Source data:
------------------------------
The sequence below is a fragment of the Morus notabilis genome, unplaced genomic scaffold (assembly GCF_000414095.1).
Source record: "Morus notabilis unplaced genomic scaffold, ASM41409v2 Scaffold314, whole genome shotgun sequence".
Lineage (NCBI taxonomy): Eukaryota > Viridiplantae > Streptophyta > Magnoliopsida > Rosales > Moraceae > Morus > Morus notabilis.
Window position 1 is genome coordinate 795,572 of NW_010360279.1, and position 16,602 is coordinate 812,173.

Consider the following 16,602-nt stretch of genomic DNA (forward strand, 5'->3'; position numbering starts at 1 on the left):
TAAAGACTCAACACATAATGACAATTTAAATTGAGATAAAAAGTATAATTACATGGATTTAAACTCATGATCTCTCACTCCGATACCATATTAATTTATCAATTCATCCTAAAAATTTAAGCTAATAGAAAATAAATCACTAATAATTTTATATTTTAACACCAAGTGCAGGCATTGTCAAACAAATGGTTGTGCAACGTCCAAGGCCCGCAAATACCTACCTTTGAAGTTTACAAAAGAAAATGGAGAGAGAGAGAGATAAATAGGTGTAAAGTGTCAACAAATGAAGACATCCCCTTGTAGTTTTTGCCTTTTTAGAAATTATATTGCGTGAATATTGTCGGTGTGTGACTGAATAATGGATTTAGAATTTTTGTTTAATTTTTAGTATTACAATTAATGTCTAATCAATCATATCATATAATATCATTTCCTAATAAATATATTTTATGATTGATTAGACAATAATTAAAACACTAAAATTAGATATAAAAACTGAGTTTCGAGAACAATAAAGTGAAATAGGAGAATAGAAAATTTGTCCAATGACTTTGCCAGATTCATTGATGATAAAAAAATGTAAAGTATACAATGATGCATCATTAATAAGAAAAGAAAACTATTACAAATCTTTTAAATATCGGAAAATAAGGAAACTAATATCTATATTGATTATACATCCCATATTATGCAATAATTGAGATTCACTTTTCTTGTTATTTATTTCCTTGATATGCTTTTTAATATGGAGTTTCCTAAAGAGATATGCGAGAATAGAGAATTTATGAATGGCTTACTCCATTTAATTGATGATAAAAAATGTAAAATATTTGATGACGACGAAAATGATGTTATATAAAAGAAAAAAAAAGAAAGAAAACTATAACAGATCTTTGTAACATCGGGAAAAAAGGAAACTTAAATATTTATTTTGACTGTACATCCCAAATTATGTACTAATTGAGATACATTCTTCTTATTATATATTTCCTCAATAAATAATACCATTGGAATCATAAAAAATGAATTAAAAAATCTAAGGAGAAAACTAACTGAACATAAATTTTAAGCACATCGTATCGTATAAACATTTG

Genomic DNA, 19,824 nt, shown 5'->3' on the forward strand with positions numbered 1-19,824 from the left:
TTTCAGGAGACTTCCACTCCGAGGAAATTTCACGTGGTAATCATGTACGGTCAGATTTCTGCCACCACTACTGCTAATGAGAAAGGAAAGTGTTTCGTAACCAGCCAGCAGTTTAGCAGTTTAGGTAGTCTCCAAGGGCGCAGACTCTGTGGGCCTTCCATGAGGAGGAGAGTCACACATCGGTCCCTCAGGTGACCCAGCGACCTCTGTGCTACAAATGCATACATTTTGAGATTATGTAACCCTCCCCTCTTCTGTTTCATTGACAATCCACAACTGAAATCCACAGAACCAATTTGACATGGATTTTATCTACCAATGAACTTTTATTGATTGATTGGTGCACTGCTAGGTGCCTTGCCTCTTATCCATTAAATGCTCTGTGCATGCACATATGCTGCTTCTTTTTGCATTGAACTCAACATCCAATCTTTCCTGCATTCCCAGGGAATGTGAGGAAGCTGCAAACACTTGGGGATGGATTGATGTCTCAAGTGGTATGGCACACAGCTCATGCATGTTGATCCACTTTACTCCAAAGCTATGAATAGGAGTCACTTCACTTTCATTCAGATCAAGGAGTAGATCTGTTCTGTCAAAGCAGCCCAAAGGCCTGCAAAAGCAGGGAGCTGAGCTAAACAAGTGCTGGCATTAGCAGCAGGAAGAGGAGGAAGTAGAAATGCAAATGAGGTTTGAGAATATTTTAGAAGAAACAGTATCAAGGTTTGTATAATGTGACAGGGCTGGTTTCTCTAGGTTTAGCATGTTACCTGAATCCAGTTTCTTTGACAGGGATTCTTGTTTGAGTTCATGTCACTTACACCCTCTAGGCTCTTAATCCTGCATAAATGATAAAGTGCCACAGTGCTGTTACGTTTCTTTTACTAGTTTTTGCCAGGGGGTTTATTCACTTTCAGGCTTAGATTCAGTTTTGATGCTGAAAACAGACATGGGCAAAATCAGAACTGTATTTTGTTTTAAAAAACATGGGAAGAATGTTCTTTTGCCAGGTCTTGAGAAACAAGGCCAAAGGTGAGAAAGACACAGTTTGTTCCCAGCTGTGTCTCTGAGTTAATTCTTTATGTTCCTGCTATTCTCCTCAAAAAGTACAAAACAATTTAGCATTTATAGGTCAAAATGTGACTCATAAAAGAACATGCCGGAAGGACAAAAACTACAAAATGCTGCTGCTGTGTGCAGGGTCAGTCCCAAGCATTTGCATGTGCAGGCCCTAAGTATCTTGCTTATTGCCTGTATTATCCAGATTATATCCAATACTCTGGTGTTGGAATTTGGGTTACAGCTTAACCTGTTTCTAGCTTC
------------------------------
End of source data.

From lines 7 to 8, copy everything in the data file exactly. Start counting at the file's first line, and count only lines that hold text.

Genomic DNA, 19,824 nt, shown 5'->3' on the forward strand with positions numbered 1-19,824 from the left:
TTTCAGGAGACTTCCACTCCGAGGAAATTTCACGTGGTAATCATGTACGGTCAGATTTCTGCCACCACTACTGCTAATGAGAAAGGAAAGTGTTTCGTAACCAGCCAGCAGTTTAGCAGTTTAGGTAGTCTCCAAGGGCGCAGACTCTGTGGGCCTTCCATGAGGAGGAGAGTCACACATCGGTCCCTCAGGTGACCCAGCGACCTCTGTGCTACAAATGCATACATTTTGAGATTATGTAACCCTCCCCTCTTCTGTTTCATTGACAATCCACAACTGAAATCCACAGAACCAATTTGACATGGATTTTATCTACCAATGAACTTTTATTGATTGATTGGTGCACTGCTAGGTGCCTTGCCTCTTATCCATTAAATGCTCTGTGCATGCACATATGCTGCTTCTTTTTGCATTGAACTCAACATCCAATCTTTCCTGCATTCCCAGGGAATGTGAGGAAGCTGCAAACACTTGGGGATGGATTGATGTCTCAAGTGGTATGGCACACAGCTCATGCATGTTGATCCACTTTACTCCAAAGCTATGAATAGGAGTCACTTCACTTTCATTCAGATCAAGGAGTAGATCTGTTCTGTCAAAGCAGCCCAAAGGCCTGCAAAAGCAGGGAGCTGAGCTAAACAAGTGCTGGCATTAGCAGCAGGAAGAGGAGGAAGTAGAAATGCAAATGAGGTTTGAGAATATTTTAGAAGAAACAGTATCAAGGTTTGTATAATGTGACAGGGCTGGTTTCTCTAGGTTTAGCATGTTACCTGAATCCAGTTTCTTTGACAGGGATTCTTGTTTGAGTTCATGTCACTTACACCCTCTAGGCTCTTAATCCTGCATAAATGATAAAGTGCCACAGTGCTGTTACGTTTCTTTTACTAGTTTTTGCCAGGGGGTTTATTCACTTTCAGGCTTAGATTCAGTTTTGATGCTGAAAACAGACATGGGCAAAATCAGAACTGTATTTTGTTTTAAAAAACATGGGAAGAATGTTCTTTTGCCAGGTCTTGAGAAACAAGGCCAAAGGTGAGAAAGACACAGTTTGTTCCCAGCTGTGTCTCTGAGTTAATTCTTTATGTTCCTGCTATTCTCCTCAAAAAGTACAAAACAATTTAGCATTTATAGGTCAAAATGTGACTCATAAAAGAACATGCCGGAAGGACAAAAACTACAAAATGCTGCTGCTGTGTGCAGGGTCAGTCCCAAGCATTTGCATGTGCAGGCCCTAAGTATCTTGCTTATTGCCTGTATTATCCAGATTATATCCAATACTCTGGTGTTGGAATTTGGGTTACAGCTTAACCTGTTTCTAGCTTC